The way the fuel is drawn in is the air passes thru a narrower part of the pipe called the venture. The air being forced thru the narrow kink causes the air pressure to drop and the drop in this pressure causes suction to form pulling the fuel in. In the bottom part of the pipe, there is the throttle. This is what swivels and controls the actual amount of fuel getting into the engine. When you hit the gas pedal it moves and more fuel goes into the engine allowing you to go faster. The air and fuel mixture flows into the proper cylinders.

The gas in a carburetor system is kept separately from the main fuel tank to prevent too much from going in. It is held in a mini-fuel tank that uses a float-feed chamber. As gas flows into the engine the level in the chamber drops and so does the float. When the float gets to a certain point it opens a valve and lets more gas into the chamber from the engine. Then the level raises and closes itself off once the float is back at the proper level. This explanation of how a carburetor works is the simple basic explanation. The thing is there are a lot of different carburetor designs, but they all work in a similar way. The carburetor has actually been around since the late 19th century, so a lot of changes have been made to it, but the main point of it has stayed the same.

Carburetor differences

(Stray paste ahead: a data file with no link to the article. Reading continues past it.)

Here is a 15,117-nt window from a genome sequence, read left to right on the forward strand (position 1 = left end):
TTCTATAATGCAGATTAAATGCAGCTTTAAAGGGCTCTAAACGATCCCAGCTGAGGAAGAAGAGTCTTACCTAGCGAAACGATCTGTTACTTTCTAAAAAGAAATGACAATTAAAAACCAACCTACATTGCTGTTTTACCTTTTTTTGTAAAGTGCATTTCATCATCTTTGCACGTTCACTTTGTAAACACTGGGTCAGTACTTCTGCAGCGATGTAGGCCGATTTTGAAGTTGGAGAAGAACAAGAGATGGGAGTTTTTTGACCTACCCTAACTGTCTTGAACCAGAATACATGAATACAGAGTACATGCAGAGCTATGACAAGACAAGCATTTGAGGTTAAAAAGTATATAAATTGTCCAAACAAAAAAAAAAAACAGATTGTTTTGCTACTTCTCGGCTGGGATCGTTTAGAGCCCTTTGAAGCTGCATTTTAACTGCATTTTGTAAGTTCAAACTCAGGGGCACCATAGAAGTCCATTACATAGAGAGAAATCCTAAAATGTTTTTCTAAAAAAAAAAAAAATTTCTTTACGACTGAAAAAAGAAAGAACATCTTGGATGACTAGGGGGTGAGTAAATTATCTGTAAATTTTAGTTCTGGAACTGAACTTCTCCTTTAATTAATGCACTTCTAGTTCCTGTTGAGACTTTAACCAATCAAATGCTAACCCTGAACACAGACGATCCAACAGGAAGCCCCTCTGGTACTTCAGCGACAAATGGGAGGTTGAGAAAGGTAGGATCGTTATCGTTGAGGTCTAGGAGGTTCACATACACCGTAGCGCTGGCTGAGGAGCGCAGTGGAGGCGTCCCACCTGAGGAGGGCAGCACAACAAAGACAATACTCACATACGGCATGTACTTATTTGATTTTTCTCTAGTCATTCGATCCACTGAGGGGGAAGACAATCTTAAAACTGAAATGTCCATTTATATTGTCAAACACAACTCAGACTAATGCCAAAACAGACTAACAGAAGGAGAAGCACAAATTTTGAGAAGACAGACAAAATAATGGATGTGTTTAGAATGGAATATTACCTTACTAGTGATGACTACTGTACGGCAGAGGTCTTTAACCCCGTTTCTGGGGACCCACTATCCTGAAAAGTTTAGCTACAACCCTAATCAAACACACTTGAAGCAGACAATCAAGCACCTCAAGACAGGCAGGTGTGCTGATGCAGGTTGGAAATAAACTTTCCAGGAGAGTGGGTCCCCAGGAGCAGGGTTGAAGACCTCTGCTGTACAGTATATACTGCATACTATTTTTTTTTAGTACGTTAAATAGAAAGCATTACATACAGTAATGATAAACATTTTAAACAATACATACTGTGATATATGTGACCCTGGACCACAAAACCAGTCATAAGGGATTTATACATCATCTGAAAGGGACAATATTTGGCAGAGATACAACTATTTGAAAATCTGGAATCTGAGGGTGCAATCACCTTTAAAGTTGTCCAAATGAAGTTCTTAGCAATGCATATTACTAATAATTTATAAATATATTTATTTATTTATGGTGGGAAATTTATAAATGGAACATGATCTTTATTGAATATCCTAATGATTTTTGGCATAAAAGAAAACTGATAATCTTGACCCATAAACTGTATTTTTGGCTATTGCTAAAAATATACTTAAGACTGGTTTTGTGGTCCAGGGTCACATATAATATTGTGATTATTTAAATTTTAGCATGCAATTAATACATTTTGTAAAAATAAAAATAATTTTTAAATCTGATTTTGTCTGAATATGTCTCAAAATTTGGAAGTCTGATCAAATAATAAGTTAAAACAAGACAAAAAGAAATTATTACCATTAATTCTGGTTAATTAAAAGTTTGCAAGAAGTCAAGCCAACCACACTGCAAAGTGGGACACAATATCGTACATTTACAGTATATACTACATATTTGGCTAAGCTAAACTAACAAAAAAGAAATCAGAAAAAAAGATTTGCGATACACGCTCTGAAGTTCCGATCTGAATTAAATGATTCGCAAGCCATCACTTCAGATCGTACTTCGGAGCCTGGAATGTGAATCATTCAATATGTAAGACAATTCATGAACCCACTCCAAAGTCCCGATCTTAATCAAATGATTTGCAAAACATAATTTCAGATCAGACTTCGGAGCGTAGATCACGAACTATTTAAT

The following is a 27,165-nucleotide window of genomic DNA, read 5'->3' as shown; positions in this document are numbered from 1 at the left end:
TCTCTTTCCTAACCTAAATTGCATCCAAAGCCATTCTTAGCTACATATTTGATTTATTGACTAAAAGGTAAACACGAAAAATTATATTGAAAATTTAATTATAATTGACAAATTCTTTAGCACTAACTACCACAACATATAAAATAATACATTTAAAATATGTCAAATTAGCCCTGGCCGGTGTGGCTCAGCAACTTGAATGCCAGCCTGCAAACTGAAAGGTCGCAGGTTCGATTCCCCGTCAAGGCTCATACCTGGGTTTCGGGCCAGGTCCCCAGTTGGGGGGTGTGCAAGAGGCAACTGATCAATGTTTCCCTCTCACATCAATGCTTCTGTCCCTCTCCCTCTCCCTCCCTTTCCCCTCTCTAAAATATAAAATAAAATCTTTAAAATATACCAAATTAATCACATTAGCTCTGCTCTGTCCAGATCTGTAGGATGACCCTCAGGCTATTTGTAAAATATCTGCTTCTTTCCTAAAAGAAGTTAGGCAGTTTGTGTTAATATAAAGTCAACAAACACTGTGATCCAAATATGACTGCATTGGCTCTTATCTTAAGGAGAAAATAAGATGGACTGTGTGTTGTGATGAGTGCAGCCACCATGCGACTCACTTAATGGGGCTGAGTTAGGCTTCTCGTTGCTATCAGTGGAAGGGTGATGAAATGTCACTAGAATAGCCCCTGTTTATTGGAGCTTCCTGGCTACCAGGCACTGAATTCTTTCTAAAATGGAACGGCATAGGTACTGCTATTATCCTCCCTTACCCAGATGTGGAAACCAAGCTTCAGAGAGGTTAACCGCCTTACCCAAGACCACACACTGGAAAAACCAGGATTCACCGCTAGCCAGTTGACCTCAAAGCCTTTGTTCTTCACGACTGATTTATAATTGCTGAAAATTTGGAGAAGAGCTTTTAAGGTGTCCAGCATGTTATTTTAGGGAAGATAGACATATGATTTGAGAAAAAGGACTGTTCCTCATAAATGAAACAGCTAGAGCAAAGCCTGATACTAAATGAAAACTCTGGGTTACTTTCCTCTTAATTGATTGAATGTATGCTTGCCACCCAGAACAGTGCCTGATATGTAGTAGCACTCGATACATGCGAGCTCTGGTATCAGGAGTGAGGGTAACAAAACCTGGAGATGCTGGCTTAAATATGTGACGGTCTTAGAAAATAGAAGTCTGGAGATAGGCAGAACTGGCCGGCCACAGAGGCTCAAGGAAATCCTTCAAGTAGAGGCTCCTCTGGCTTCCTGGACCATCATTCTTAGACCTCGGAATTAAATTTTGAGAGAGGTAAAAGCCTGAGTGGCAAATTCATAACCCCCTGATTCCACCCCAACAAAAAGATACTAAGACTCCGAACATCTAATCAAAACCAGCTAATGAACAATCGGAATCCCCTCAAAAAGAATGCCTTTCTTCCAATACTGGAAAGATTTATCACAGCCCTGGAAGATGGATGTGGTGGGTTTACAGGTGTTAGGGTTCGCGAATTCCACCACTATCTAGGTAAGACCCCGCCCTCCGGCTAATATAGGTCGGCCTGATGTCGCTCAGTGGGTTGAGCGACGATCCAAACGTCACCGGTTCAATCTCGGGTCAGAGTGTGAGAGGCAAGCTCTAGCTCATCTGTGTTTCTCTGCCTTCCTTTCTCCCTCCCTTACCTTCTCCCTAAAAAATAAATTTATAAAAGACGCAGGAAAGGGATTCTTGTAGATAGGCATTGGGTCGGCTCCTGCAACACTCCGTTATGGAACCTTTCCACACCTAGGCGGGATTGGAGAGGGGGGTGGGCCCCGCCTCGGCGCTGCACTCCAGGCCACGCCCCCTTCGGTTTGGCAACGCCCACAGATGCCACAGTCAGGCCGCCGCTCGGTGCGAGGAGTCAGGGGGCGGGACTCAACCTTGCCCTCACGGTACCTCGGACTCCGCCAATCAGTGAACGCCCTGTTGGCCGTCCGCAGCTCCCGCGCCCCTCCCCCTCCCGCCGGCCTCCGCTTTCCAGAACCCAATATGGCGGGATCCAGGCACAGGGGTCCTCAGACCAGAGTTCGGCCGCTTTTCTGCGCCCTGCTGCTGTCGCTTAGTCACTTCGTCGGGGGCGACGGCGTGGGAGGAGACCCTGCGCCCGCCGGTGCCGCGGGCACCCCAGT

So, now that you know the basics of how a carburetor works we can talk about some different kinds. The main way a carb is described is how the air enters it. In the muscle car world, most carbs are downdraft, meaning that the air enters from the top and moves down. For motorcycles, on the other hand, carbs are sidedraft meaning that the air moves in from the side. The reason for the difference is that motorcycles have less space and making the carb sidedraft makes it more compact.

The other big differences that you can find with carbs is the venturi size. The size of the venturi is important because it controls how much air gets thru and in turn how much fuel. In a carb, it is the job to mix the fuel and air evenly and to turn the liquid fuel into a gas. The venturi is a key part of this. By adjusting the size of it you can make sure to get a more proper mixture of gas and fuel for that particular vehicle. That is why it is important to match a carb up to an engine that it was designed to work with. The carburetor is responsible for fuel mixture and they are not interchangeable from one type of engine to another.

Conclusion

You can also get into more detail of slide carbs versus butterfly carbs which are different designs that allowed fuel and air indifferently, but this idea is a lot more advanced than this article is going to go. The key part of this article is so you can know how a carburetor works. It is also important to know the purpose of the carburetor as well if you are going to truly understand how it works. Now after reading this though you have a good basic understanding of what a carburetor is and what it is used for in your vehicle. On top of that, you know the basics of how a carburetor works and even though there are a lot of different types of carbs they all serve the same purpose and follow the basic principles that you now understand.

Ryan Harvey